Indian dancers to perform in China

Officials traveling to China today to celebrate the 10-year anniversary of the Nevada Commission on Tourism’s office in Beijing will bring with them a piece of the Silver State’s history and culture.

Sherry Rupert, director of the Nevada Indian Commission, will join the delegation, led by Lt. Gov. Brian K. Krolicki through July 12. In China, the group will meet with government and tourism industry leaders and reaffirm Nevada’s commitment to China. Highlights of the trip include commemorative re-signings of memorandums of understanding with provincial and state tourism departments and business meetings with airlines, tour operators and travel agents to continue to promote Nevada as a business and leisure destination.

Rupert’s husband, Ben, and son John will perform traditional Native American dances for conventions in Beijing, Chengdu and Guangzhou. Sherry will dress in traditional regalia and narrate the dances.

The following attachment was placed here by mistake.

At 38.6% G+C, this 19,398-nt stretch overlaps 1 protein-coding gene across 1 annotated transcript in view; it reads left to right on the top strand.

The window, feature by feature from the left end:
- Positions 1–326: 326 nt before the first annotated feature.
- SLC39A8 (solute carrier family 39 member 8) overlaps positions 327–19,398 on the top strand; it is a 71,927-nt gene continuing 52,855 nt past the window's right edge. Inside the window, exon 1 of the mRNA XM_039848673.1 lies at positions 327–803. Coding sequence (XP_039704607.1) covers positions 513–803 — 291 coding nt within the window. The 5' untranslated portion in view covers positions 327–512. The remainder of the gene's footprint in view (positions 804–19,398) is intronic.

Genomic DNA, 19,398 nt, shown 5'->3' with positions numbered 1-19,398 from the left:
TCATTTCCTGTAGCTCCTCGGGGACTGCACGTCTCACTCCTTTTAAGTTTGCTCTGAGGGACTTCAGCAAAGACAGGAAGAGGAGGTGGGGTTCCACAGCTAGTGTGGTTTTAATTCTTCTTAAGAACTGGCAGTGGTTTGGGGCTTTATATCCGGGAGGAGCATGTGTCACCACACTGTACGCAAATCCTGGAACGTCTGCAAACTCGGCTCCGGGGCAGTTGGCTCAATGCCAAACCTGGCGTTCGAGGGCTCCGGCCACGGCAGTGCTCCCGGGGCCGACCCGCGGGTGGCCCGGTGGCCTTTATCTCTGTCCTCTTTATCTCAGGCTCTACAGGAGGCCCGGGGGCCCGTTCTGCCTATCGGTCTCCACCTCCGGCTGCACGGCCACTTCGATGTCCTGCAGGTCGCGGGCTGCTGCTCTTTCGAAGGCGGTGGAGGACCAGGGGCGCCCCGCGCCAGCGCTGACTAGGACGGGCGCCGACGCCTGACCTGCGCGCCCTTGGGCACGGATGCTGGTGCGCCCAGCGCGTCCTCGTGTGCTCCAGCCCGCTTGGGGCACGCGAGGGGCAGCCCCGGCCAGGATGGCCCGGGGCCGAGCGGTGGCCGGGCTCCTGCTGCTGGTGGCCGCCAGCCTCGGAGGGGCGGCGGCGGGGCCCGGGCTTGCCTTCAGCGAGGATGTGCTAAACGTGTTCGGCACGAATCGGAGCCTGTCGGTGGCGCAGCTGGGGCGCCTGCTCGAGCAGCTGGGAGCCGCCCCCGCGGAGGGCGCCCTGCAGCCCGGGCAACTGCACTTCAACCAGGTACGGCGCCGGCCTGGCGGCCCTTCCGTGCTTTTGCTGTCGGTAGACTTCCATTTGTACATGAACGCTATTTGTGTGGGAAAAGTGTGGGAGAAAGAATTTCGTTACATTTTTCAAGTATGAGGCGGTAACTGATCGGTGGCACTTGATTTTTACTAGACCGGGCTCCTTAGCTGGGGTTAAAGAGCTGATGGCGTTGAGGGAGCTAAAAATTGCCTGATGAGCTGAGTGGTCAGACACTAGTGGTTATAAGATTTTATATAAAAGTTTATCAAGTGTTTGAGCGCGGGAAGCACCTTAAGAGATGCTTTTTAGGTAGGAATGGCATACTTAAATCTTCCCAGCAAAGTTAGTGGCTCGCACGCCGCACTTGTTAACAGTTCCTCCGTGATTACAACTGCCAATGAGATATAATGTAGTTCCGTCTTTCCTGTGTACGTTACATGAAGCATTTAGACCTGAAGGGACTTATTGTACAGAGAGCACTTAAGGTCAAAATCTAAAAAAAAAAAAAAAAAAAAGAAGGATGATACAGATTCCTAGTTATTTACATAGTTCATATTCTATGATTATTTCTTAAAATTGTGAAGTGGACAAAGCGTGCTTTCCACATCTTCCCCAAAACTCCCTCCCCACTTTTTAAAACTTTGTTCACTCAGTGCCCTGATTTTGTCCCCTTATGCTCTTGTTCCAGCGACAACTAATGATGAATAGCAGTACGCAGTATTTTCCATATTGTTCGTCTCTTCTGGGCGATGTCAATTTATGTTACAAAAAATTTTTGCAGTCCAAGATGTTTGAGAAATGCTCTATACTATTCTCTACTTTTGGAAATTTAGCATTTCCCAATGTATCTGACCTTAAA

“It’s going to be really great,” she said. “I’m really looking forward to it.”

According to the U.S. Department of Commerce’s Office of Travel and Tourism Industries, China ranks seventh in number of visitors to the U.S. and sixth in amount of money spent while they’re here, averaging $6,000 per person, per trip.

Since 2006, when visitation statistics on Chinese travelers began, Nevada has seen a 300 percent increase of Chinese visitors to the state. In 2006, Las Vegas recorded 87,000 visitors from China. By 2012, the most recent complete year of data, that number had grown to 263,000. The number continues to grow, posting a 39 percent increase from 2011 to 2012, according to the Nevada Commission on Tourism.

Rupert, who also serves as president of the American Indian Alaska Native Tourism Association and sits on the U.S. Department of Commerce Travel and Tourism Advisory Board, said she will be interested in sharing Native American culture and exploring tourism opportunities.

“We see it’s an emerging market for the United States,” Rupert said. “It would be great to see the interest in Indian Country.”


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